The 13 million rural poor have worse diets, lower levels of blood nutrients, more abnormally small babies and more infant mortality than better-off Americans, and often also rank below the urban poor, according to a study released yesterday by Public Voice, a consumer advocacy group.

Executive director Ellen Haas told a Capitol Hill news conference that the rural poor are "a nearly forgotten segment of our society." She was joined by Senate Majority Leader Robert J. Dole (R-Kan.) and House Majority Whip Thomas S. Foley (D-Wash.), who expressed deep concern over the findings.

The study, financed by the Ford Foundation, found that the average rural American received $635 in cash, food and other income benefits from government programs based on need, compared with $1,406 for metropolitan residents.

Dole, calling the study far more objective than other hunger studies, said lower rural participation may come about because rural people with low incomes sometimes own assets that exclude them from benefits.

The study showed that 13.5 million rural residents were below the government's official poverty line in 1983 compared to 12.9 million urban residents. Most of the rural poor were not farmers.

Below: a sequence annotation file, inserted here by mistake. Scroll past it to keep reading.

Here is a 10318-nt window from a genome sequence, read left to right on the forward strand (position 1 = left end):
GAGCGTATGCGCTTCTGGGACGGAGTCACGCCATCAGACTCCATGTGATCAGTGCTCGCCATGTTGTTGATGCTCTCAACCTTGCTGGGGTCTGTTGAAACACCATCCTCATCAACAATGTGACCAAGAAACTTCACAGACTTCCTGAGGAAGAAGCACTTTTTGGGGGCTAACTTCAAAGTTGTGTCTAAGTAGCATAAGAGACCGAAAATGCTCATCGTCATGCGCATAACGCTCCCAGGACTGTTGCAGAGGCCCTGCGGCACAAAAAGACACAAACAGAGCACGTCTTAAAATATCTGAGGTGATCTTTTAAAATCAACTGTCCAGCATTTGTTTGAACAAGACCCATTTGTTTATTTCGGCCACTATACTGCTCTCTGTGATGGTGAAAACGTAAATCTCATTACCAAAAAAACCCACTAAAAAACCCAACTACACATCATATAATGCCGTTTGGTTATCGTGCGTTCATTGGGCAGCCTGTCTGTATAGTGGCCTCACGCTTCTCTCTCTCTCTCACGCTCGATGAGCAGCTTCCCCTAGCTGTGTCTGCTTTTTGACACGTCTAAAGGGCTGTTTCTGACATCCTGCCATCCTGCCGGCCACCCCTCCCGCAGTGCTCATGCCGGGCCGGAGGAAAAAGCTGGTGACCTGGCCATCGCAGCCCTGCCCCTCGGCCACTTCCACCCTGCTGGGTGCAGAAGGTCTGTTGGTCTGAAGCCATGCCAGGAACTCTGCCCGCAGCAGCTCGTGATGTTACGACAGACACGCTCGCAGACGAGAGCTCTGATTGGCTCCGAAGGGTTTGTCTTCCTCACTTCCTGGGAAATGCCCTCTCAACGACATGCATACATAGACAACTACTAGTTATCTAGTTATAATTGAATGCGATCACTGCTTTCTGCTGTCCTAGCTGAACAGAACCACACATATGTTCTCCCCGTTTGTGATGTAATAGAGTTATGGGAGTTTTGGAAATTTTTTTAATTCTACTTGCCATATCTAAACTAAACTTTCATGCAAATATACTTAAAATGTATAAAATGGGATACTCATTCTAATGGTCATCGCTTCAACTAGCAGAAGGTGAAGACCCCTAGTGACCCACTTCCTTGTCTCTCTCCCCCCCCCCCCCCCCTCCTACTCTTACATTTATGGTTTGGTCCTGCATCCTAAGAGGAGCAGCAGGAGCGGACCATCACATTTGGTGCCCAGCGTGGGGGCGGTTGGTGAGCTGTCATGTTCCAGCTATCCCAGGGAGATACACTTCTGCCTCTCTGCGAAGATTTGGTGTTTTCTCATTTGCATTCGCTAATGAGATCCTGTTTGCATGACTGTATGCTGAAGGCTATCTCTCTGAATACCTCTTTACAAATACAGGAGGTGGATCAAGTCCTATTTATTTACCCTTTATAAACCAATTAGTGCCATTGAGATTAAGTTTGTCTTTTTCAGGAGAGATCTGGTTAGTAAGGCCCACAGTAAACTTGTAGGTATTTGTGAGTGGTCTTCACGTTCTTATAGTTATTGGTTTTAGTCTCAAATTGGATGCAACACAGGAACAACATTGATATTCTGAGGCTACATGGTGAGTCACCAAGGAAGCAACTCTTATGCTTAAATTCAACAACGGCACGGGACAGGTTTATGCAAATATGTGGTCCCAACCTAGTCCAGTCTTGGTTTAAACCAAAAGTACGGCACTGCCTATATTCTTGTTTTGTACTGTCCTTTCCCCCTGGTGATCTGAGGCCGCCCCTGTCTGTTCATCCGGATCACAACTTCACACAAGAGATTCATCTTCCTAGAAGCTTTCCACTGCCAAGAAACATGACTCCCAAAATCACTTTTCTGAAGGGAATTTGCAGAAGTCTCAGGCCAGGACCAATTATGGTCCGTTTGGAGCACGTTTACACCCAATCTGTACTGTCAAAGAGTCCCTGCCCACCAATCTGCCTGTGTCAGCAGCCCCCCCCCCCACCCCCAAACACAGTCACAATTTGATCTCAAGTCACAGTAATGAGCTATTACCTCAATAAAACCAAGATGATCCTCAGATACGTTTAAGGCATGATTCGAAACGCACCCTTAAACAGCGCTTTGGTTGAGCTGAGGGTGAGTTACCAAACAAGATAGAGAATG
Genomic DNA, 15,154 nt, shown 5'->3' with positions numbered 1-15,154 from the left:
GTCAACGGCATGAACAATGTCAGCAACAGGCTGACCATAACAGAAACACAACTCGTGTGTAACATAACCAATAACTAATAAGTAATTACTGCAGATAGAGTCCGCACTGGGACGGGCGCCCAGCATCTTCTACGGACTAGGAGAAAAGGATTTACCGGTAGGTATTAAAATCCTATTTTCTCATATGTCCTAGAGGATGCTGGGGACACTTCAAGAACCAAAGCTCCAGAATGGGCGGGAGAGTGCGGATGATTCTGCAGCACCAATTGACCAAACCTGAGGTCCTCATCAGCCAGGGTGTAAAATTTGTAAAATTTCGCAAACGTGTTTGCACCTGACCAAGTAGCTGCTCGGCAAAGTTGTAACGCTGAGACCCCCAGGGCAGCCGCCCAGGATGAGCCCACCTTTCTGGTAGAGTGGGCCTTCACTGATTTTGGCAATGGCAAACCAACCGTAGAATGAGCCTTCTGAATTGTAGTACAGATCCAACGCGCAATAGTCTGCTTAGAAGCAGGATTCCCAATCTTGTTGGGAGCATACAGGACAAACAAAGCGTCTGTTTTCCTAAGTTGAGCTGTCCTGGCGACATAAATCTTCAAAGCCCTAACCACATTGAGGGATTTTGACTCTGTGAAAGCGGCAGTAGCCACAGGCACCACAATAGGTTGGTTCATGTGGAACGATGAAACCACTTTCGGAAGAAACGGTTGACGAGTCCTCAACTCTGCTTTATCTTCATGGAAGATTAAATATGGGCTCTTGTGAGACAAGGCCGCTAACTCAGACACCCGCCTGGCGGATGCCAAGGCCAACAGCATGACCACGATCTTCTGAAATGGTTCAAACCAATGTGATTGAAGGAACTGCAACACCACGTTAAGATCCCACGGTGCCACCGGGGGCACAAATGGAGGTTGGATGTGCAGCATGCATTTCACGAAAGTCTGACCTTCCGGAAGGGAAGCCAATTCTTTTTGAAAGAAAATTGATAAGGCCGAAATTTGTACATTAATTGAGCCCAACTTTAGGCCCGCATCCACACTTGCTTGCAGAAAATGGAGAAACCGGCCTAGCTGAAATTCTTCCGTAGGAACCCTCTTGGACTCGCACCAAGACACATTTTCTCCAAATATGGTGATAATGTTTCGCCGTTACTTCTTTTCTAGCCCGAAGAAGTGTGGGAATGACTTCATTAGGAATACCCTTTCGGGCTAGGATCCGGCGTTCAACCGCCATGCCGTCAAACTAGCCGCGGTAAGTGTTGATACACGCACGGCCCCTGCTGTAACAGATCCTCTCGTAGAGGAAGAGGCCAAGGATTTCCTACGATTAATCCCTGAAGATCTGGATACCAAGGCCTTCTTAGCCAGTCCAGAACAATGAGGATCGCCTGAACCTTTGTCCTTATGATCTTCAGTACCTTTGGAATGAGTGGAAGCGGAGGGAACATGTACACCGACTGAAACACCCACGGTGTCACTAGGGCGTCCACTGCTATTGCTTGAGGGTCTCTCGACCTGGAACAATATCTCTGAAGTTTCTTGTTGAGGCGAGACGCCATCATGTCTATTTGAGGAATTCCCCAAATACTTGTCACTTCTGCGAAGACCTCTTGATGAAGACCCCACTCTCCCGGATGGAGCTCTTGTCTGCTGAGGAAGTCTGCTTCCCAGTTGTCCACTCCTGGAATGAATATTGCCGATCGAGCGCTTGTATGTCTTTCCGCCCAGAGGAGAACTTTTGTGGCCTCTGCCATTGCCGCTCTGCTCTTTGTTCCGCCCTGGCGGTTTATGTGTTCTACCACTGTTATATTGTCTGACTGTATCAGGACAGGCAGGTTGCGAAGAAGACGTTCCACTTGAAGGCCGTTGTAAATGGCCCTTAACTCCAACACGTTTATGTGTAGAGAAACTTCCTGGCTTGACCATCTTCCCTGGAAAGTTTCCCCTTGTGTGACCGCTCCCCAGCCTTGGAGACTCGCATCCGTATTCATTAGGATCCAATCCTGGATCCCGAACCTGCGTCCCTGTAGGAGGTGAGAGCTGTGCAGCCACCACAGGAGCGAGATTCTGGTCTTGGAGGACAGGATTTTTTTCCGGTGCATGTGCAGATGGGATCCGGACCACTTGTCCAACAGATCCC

The statistics showed:

* 12.3 percent of the rural poor consumed less than two-thirds of the recommended daily allowance of protein, compared with 6.7 percent of the rural nonpoor and 6.2 percent of the nonpoor nationally. Forty-eight percent of the rural poor took in less than two-thirds of the recommended amount of Vitamin A, compared to 42 percent of the rural nonpoor and 38 percent of the nonpoor nationally. Similar disparities were found for other nutrients.

* 44.8 percent of rural poor children had below-normal blood levels of Vitamin A compared with 28.2 percent of nonpoor overall; disparities were also found for zinc, iron and Vitamin C.

* 7.3 percent of rural poor children were abnormally short for their ages compared to 2.8 percent of nonpoor children nationally, and 3.6 percent of rural poor children were abnormally light in weight for their heights, compared to 3.4 percent for nonpoor children nationally.

* Infant mortality rates in the 85 poorest rural counties rose to 16.29 per 1,000 live births in 1983, compared with 11.13 in all other counties.